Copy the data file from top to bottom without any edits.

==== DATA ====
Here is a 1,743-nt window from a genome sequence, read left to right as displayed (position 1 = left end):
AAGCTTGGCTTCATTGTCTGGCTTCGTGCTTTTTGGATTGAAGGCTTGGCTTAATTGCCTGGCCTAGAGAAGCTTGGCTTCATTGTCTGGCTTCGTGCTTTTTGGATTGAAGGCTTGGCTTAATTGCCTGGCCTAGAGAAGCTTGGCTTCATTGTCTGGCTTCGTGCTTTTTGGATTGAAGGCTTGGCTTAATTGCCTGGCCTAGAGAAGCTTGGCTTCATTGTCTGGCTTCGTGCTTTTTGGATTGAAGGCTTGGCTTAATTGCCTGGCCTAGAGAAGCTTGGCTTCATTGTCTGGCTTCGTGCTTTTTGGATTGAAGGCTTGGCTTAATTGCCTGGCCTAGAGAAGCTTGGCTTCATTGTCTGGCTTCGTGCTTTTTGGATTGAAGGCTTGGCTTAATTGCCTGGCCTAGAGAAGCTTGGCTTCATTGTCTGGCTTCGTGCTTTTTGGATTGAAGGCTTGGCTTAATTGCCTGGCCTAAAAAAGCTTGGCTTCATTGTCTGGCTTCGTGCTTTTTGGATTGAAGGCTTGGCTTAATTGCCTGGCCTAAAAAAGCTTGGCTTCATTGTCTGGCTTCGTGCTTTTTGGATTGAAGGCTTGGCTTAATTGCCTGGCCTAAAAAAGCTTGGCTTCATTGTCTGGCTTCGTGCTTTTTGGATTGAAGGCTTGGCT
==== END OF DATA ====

Here is a 1,743-nt window from a genome sequence, read left to right as displayed (position 1 = left end):
AAGCTTGGCTTCATTGTCTGGCTTCGTGCTTTTTGGATTGAAGGCTTGGCTTAATTGCCTGGCCTAGAGAAGCTTGGCTTCATTGTCTGGCTTCGTGCTTTTTGGATTGAAGGCTTGGCTTAATTGCCTGGCCTAGAGAAGCTTGGCTTCATTGTCTGGCTTCGTGCTTTTTGGATTGAAGGCTTGGCTTAATTGCCTGGCCTAGAGAAGCTTGGCTTCATTGTCTGGCTTCGTGCTTTTTGGATTGAAGGCTTGGCTTAATTGCCTGGCCTAGAGAAGCTTGGCTTCATTGTCTGGCTTCGTGCTTTTTGGATTGAAGGCTTGGCTTAATTGCCTGGCCTAGAGAAGCTTGGCTTCATTGTCTGGCTTCGTGCTTTTTGGATTGAAGGCTTGGCTTAATTGCCTGGCCTAGAGAAGCTTGGCTTCATTGTCTGGCTTCGTGCTTTTTGGATTGAAGGCTTGGCTTAATTGCCTGGCCTAAAAAAGCTTGGCTTCATTGTCTGGCTTCGTGCTTTTTGGATTGAAGGCTTGGCTTAATTGCCTGGCCTAAAAAAGCTTGGCTTCATTGTCTGGCTTCGTGCTTTTTGGATTGAAGGCTTGGCTTAATTGCCTGGCCTAAAAAAGCTTGGCTTCATTGTCTGGCTTCGTGCTTTTTGGATTGAAGGCTTGGCT